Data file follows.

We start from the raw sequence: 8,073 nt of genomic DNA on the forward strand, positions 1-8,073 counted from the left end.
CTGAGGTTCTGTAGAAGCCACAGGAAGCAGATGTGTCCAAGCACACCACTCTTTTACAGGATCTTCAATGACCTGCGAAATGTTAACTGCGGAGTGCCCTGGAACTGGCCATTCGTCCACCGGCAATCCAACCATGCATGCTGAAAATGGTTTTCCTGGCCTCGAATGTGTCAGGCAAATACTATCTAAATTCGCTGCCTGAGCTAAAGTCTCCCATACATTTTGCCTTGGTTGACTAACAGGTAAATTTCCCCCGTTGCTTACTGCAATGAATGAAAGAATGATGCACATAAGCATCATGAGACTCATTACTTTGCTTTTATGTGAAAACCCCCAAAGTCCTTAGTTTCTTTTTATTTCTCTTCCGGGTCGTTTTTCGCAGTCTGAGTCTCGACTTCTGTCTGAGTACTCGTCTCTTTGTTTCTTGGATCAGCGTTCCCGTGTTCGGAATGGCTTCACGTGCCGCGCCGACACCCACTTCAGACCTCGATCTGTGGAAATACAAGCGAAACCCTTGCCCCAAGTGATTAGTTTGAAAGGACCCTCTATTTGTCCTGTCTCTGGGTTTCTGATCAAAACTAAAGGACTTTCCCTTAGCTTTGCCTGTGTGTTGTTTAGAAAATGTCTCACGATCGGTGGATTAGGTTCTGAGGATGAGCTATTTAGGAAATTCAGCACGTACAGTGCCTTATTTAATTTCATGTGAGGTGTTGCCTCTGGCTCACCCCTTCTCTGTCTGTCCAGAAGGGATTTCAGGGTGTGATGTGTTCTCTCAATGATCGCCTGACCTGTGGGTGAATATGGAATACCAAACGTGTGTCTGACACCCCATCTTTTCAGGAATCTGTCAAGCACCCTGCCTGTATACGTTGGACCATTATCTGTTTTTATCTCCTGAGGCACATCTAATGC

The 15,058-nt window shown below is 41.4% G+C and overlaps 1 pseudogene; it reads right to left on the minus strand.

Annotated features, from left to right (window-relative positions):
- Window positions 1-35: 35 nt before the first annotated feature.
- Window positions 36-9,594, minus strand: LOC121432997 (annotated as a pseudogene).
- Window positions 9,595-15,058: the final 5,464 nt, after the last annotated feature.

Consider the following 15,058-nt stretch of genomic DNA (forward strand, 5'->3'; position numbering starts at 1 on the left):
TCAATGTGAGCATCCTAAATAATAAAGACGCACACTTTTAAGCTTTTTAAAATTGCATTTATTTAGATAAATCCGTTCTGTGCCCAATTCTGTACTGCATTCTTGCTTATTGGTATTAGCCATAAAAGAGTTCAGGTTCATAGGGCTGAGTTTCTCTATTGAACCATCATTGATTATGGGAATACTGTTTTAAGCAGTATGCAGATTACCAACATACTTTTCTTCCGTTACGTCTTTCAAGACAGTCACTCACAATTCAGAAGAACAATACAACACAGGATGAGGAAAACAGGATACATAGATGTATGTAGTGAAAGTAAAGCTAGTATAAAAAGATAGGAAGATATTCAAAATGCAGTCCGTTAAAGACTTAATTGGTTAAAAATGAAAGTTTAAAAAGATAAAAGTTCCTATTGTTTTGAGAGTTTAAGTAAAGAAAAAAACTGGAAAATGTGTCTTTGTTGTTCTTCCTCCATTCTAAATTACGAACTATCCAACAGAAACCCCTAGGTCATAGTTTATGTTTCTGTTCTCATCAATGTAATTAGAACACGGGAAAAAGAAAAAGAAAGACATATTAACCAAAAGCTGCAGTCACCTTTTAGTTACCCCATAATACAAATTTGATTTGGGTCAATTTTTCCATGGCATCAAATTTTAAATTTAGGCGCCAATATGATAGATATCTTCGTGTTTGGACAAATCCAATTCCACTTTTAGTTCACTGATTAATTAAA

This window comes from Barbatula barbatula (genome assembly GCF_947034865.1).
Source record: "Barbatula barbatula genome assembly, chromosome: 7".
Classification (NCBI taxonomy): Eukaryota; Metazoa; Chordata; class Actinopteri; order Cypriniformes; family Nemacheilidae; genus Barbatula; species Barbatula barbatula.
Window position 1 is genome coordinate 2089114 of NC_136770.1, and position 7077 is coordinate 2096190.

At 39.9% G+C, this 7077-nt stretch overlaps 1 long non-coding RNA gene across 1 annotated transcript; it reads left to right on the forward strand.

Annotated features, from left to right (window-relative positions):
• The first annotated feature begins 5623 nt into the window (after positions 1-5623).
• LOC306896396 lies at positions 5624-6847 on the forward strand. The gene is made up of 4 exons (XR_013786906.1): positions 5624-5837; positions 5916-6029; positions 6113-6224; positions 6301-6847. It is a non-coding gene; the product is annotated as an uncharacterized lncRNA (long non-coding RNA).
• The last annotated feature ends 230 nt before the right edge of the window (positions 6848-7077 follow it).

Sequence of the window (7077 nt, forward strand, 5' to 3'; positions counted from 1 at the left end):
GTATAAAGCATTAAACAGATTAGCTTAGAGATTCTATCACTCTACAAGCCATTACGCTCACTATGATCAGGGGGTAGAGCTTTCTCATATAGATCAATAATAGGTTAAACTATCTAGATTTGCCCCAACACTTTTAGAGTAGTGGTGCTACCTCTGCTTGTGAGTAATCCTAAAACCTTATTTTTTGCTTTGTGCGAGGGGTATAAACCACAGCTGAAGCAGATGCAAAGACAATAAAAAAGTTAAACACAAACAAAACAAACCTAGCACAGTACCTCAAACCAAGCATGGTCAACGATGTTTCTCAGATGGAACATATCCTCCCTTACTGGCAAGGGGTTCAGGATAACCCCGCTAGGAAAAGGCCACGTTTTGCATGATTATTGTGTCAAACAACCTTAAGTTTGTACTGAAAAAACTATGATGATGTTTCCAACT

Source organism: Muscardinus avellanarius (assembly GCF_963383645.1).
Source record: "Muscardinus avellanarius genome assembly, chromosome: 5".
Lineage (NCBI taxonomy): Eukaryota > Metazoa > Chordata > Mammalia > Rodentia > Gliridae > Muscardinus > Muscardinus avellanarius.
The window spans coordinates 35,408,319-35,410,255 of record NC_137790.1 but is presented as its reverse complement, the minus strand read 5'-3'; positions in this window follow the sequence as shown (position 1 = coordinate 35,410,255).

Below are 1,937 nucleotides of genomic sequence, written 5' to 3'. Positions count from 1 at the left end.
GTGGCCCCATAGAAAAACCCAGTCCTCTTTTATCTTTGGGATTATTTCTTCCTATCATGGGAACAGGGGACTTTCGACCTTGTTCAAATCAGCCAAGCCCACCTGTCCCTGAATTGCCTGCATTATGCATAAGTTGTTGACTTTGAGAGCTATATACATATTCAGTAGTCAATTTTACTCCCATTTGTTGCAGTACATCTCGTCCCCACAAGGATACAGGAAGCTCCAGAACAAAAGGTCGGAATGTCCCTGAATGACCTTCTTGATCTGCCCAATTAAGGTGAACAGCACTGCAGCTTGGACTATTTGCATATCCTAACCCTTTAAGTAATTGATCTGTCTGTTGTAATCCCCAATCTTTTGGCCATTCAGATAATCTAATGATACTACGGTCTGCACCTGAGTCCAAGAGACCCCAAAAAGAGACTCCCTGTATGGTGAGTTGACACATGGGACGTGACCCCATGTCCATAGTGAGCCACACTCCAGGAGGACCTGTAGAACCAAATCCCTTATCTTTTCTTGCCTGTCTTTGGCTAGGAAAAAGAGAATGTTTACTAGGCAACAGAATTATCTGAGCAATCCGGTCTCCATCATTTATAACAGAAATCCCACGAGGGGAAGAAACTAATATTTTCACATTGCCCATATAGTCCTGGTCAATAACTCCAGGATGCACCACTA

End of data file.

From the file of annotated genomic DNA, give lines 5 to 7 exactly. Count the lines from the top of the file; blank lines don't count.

- Window positions 1-35: 35 nt before the first annotated feature.
- Window positions 36-9,594, minus strand: LOC121432997 (annotated as a pseudogene).
- Window positions 9,595-15,058: the final 5,464 nt, after the last annotated feature.